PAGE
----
11numbers of the dead, did he?
12 A. [Mr Irving]     Well, if I wrote here any differently, certainly I did not
13know any differently.
14 Q. [Mr Rampton]     You knew, however, on 19th January 1965?
15 A. [Mr Irving]     I knew what?
16 Q. [Mr Rampton]     That he was neither Deputy Chief Medical Officer nor had
17any responsibility for estimating the numbers of dead?
18 A. [Mr Irving]     You are referring to the letter that he wrote me
19subsequently on the following page?
20 Q. [Mr Rampton]     Yes, 19th January 1965.
21 A. [Mr Irving]     Yes.
22 Q. [Mr Rampton]     You have pinned your hopes on Dr Funfack, have you not?
23 A. [Mr Irving]     Pinned my hopes on him for what?
24 Q. [Mr Rampton]     He was one of the routes to authentication, is that right,
25yes, authentication of this document in your mind, was he
26not, this Deputy Chief Medical Officer?

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 1 A. [Mr Irving]     Without you having read the document since he wrote it 35
 2years ago, I can tell you straightaway what the problem
 3with this is.
 4 MR JUSTICE GRAY:     I suspect that is not quite so simple as it
 5sounds. Shall we do that at 2 o'clock?
 6 A. [Mr Irving]     Very well.
 7 (Luncheon Adjournment)
 8(2.00 p.m.)
 9 MR RAMPTON:     Mr Irving, we are in January 1965. My Lord, this
10is page 5 of the table and it is page 520 of Professor
11Evans' report. The person that you believe to be the
12Deputy Chief Medical Officer of Dresden at the relevant
13time, 1945, and whom you thought was likely to have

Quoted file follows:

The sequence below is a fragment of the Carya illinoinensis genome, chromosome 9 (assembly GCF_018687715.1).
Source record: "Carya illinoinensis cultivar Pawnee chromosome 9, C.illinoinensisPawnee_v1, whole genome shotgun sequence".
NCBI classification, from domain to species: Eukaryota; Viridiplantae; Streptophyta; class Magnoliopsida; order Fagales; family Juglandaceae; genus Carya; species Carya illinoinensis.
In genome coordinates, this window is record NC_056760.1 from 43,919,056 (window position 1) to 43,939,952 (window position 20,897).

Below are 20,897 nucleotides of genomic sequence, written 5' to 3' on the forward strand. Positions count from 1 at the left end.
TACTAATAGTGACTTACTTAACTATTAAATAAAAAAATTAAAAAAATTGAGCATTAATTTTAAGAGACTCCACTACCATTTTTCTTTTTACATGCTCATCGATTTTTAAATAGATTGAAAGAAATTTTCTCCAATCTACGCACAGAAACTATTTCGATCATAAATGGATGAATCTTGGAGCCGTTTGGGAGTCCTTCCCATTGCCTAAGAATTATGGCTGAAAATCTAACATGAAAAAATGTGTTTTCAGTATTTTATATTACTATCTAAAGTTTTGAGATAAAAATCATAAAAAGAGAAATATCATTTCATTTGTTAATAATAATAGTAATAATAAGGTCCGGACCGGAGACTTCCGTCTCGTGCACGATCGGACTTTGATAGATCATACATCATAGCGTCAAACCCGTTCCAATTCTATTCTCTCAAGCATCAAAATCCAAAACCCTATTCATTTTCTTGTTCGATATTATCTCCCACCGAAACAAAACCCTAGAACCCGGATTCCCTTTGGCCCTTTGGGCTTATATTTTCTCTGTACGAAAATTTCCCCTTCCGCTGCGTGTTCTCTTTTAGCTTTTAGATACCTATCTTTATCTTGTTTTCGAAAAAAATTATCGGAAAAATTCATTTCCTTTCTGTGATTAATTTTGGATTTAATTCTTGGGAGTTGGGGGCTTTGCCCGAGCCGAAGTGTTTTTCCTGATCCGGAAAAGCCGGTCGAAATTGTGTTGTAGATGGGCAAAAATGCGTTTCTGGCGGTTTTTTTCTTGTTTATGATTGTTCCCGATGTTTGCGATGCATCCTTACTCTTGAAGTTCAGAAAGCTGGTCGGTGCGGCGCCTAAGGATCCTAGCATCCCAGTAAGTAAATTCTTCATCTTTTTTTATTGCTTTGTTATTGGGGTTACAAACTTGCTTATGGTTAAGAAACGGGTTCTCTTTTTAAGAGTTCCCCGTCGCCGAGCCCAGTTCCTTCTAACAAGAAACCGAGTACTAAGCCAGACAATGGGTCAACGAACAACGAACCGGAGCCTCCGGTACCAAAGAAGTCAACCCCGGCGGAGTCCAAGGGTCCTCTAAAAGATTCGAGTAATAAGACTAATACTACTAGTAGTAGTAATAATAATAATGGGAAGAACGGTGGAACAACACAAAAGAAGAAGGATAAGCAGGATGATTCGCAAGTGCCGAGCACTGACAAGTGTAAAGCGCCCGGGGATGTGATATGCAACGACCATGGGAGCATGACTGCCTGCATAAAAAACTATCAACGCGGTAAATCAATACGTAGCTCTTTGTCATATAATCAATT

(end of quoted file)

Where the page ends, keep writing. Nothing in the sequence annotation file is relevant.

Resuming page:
14corroborative information about the number of deaths and
15casualties, was a Dr Funfack, was it not?
16 A. [Mr Irving]     Yes.
17 Q. [Mr Rampton]     Did he write to you on 19th January 1965?
18 A. [Mr Irving]     He did, yes.
19 Q. [Mr Rampton]     You will find the original German of that letter at page
2041 at tab 2 of this file.
21 A. [Mr Irving]     Yes.
22 Q. [Mr Rampton]     A translation of, at any rate, part of that letter is set
23out on page 520 of Professor Evans' report. May I read it
24in English? If you have a quarrel with the English,
25please tell me or would you like to read the German
26original first to yourself?

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 1 A. [Mr Irving]     This is paragraph 3, is it, of ----
 2 Q. [Mr Rampton]     No, it is actually paragraph 4 at the top of page 520.
 3Professor Evans says: "On 19th January 1965 Irving
 4received a letter from Funfack".
 5 A. [Mr Irving]     Yes.
 6 Q. [Mr Rampton]     And, as I say, no good asking me ----
 7 A. [Mr Irving]     I am just puzzled by where it says, "... after six weeks
 8of frantic marketing". I do not quite understand the
 9significance.
10 MR RAMPTON:     Never mind that. You can ask him about that.
11 MR JUSTICE GRAY:     Yes, that is gratuitous.
12 MR RAMPTON:     Let us try to keep to the dry facts, shall we,
13Mr Irving?
14 A. [Mr Irving]     Yes.
15 Q. [Mr Rampton]     I would like you just to glance at the German first. It
16is no good asking me to do it.
17 A. [Mr Irving]     I have read it during the lunch break.
18 Q. [Mr Rampton]     You did, good. Now I would like to read the English
19translation, if may. Funfack is said by Professor Evans
20to have told you this: "'Why should I now, after 20
21years, be put on the spotlight with the mention of my name
22in the West German papers and be named as a witness to the
23number of dead is a complete mystery to me'". How did his
24name get in the West German papers, Mr Irving?
25 A. [Mr Irving]     Presumably, the German edition of the book had been
26published by Bertlesman.